Thursday

2nd Feb 2023

Berlusconi: Italy's next finance minister?

  • Some Italian commentators believe Berlusconi would wangle his way to the PM post if his coalition wins despite his comments (Photo: consilium.europa.eu)

Italy's former leader, Silvio Berlusconi, will join forces with the Northern League party in next month's elections, but does not want to be Prime Minister again.

Speaking on Italian radio on Monday (7 January), he said the new alliance was clinched in talks in the small hours of the morning.

Read and decide

Join EUobserver today

Become an expert on Europe

Get instant access to all articles — and 20 years of archives. 14-day free trial.

... or subscribe as a group

He used the Latin phrase "Habeas Papam," or "We have a Pope," in reference to Vatican election customs, but added that if the coalition wins, he will put forward his PDL party's secretary, Angelino Alfano, for the country's top job.

"Alfano could be our candidate for Prime Minister and I could be the finance minister ... which would allow me to demonstrate once again that I have no political ambitions, that I don't consider politics as something that brings me any advantages," he said.

He also attacked Mario Monti, the country's technocrat caretaker leader, for his "immoral" decision to run in the vote despite previous promises.

"When he [Monti] was made Prime Minister he said - and he told me this, too - that once his mandate had expired, he would no longer be a political player," Berlusconi said.

For his part, Roberto Maroni, the Northern League chief, also told media that Monday's coalition agreement "says explicitly that the candidate for Prime Minister will not be Silvio Berlusconi."

According to an Ipso poll out on Sunday, the disgraced former leader (a convicted fraudster who still faces charges of paying for sex with a minor) and the league (an anti-immigrant party which wants financial autonomy for Italy's richer northern regions) could get 28 percent of the vote.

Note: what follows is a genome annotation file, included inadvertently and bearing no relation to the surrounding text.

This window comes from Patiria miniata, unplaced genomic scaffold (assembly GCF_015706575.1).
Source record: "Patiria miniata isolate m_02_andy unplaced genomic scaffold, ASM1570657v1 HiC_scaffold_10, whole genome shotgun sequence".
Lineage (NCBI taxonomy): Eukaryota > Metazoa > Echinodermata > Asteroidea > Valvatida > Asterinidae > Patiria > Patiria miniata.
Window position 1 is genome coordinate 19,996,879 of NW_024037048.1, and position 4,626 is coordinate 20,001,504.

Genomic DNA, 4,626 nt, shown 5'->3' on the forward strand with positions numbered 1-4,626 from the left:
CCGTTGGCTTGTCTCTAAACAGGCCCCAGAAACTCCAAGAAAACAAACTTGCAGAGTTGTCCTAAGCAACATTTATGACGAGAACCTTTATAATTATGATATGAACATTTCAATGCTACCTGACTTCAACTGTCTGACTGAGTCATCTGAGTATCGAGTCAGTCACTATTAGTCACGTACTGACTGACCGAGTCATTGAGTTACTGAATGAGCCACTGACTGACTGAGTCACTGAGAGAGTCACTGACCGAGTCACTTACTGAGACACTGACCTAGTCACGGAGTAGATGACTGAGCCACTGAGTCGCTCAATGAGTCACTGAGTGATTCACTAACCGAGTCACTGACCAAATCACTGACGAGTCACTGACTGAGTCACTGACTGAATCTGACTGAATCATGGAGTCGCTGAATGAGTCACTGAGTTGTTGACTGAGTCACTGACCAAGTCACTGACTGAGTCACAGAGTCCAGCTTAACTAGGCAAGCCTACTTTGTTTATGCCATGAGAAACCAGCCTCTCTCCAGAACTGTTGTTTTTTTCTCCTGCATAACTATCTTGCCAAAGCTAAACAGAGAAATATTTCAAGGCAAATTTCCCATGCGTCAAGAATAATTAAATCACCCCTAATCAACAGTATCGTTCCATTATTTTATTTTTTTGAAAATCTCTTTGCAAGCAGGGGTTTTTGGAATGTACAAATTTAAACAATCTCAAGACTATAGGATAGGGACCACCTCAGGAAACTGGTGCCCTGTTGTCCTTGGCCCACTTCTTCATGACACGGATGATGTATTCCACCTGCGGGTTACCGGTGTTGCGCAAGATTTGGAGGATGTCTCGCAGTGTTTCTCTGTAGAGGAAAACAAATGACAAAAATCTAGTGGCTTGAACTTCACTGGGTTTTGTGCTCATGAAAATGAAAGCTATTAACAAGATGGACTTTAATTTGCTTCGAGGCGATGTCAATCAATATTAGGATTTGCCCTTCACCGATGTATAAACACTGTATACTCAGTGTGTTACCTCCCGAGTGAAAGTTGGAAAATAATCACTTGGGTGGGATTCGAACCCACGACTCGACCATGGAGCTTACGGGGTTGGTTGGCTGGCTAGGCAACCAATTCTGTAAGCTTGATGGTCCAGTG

The centre-left Partito Democratico (PD) and its SEL party ally are tipped to win with up to 39 percent.

But a strong result for PDL-Northern-League in the senate might force PD to team up with Monti's centre-right coalition (set to gain up to 19 percent) in order to get laws through parliament, in a deal which could see Monti reinstalled as PM.

Meanwhile, the anti-establishment Five Star Movement of comedian Beppe Grillo is predicted to get 14 percent.

With Berlusconi previously vowing to roll back Monti-era austerity measures, such as a new property tax, Monday's announcement caused a setback for Italian bonds.

Yields on Italy's 10-year papers rose by 0.03 percent to 4.25 percent, even as some EU leaders voiced optimism that the sovereign debt crisis is over.

"I think we can say that the existential threat against the euro has essentially been overcome ... In 2013 the question won't be if the euro will, or will not, implode," European Commission chief Jose Manuel Barroso told press in Lisbon on Monday.

EU leaders back Monti against Berlusconi

Germany's Merkel and other centre-right leaders have indicated they would like to see Mario Monti to keep on running Italy instead of Silvio Berlusconi.

Monti to resign after Berlusconi seeks comeback

Italy's Monti has said he will step down as PM after media magnate and convicted fraudster Berlusconi broke up his parliamentary majority and announced he will stand for re-election.

Monti attacks 'short-termism' in EU politics

Italian Prime Minister Monti has criticised fellow EU leaders for the way they dealt with the euro crisis and said the UK is right to pose fundamental questions.

EU lobby register still riddled with errors

The EU's lobby register remains riddled with errors, with pro-transparency campaigners demanding better data and mandatory rules. The latest findings come amid a raft of proposals by the European Parliament president to weed out corruption in the wake of Qatargate.

Column

Democracy — is it in crisis or renaissance?

Countries that were once democratising are now moving in the other direction — think of Turkey, Myanmar, Hungary or Tunisia. On the other hand, in autocracies mass mobilisation rarely succeeds in changing political institutions. Think of Belarus, Iran or Algeria.

Latest News

  1. EU green industry plan could spark 'dangerous subsidy race'
  2. Wolves should be defended, EU ministers urge
  3. EU Commission wants drones for Bulgaria on Turkey border
  4. MEPs rally ahead of vote for gig-economy workers' rights
  5. Europe is giving more aid to Ukraine than you think
  6. Hungary blames conspiracy for EU corruption rating
  7. Democracy — is it in crisis or renaissance?
  8. EU lobby register still riddled with errors

Stakeholders' Highlights

  1. Party of the European LeftJOB ALERT - Seeking a Communications Manager (FT) for our Brussels office!
  2. European Parliamentary Forum for Sexual & Reproductive Rights (EPF)Launch of the EPF Contraception Policy Atlas Europe 2023. 8th February. Register now.
  3. Europan Patent OfficeHydrogen patents for a clean energy future: A global trend analysis of innovation along hydrogen value chains
  4. Forum EuropeConnecting the World from the Skies calls for global cooperation in NTN rollout
  5. EFBWWCouncil issues disappointing position ignoring the threats posed by asbestos
  6. Nordic Council of MinistersLarge Nordic youth delegation at COP15 biodiversity summit in Montreal

Join EUobserver

Support quality EU news

Join us